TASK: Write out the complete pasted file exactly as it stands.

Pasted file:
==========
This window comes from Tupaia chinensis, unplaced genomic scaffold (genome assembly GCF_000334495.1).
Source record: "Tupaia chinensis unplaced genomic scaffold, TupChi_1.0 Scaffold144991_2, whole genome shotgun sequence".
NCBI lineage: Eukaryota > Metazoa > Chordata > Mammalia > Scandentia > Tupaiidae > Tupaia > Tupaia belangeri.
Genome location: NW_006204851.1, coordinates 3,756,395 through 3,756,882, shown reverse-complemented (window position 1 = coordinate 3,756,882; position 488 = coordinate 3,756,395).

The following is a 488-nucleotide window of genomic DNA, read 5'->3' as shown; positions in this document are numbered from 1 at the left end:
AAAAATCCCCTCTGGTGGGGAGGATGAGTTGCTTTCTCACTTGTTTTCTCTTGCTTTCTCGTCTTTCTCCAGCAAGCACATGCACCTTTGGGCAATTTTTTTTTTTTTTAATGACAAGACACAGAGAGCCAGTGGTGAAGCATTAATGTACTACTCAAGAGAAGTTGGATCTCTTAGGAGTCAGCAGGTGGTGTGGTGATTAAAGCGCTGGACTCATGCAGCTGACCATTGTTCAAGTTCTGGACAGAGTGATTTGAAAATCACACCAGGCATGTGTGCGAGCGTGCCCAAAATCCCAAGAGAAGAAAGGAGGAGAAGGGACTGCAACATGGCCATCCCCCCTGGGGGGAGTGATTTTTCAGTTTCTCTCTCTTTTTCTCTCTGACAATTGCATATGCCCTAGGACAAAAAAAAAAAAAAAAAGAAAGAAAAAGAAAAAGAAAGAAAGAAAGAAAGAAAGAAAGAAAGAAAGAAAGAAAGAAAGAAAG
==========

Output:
This window comes from Tupaia chinensis, unplaced genomic scaffold (genome assembly GCF_000334495.1).
Source record: "Tupaia chinensis unplaced genomic scaffold, TupChi_1.0 Scaffold144991_2, whole genome shotgun sequence".
NCBI lineage: Eukaryota > Metazoa > Chordata > Mammalia > Scandentia > Tupaiidae > Tupaia > Tupaia belangeri.
Genome location: NW_006204851.1, coordinates 3,756,395 through 3,756,882, shown reverse-complemented (window position 1 = coordinate 3,756,882; position 488 = coordinate 3,756,395).

The following is a 488-nucleotide window of genomic DNA, read 5'->3' as shown; positions in this document are numbered from 1 at the left end:
AAAAATCCCCTCTGGTGGGGAGGATGAGTTGCTTTCTCACTTGTTTTCTCTTGCTTTCTCGTCTTTCTCCAGCAAGCACATGCACCTTTGGGCAATTTTTTTTTTTTTTAATGACAAGACACAGAGAGCCAGTGGTGAAGCATTAATGTACTACTCAAGAGAAGTTGGATCTCTTAGGAGTCAGCAGGTGGTGTGGTGATTAAAGCGCTGGACTCATGCAGCTGACCATTGTTCAAGTTCTGGACAGAGTGATTTGAAAATCACACCAGGCATGTGTGCGAGCGTGCCCAAAATCCCAAGAGAAGAAAGGAGGAGAAGGGACTGCAACATGGCCATCCCCCCTGGGGGGAGTGATTTTTCAGTTTCTCTCTCTTTTTCTCTCTGACAATTGCATATGCCCTAGGACAAAAAAAAAAAAAAAAAGAAAGAAAAAGAAAAAGAAAGAAAGAAAGAAAGAAAGAAAGAAAGAAAGAAAGAAAGAAAGAAAG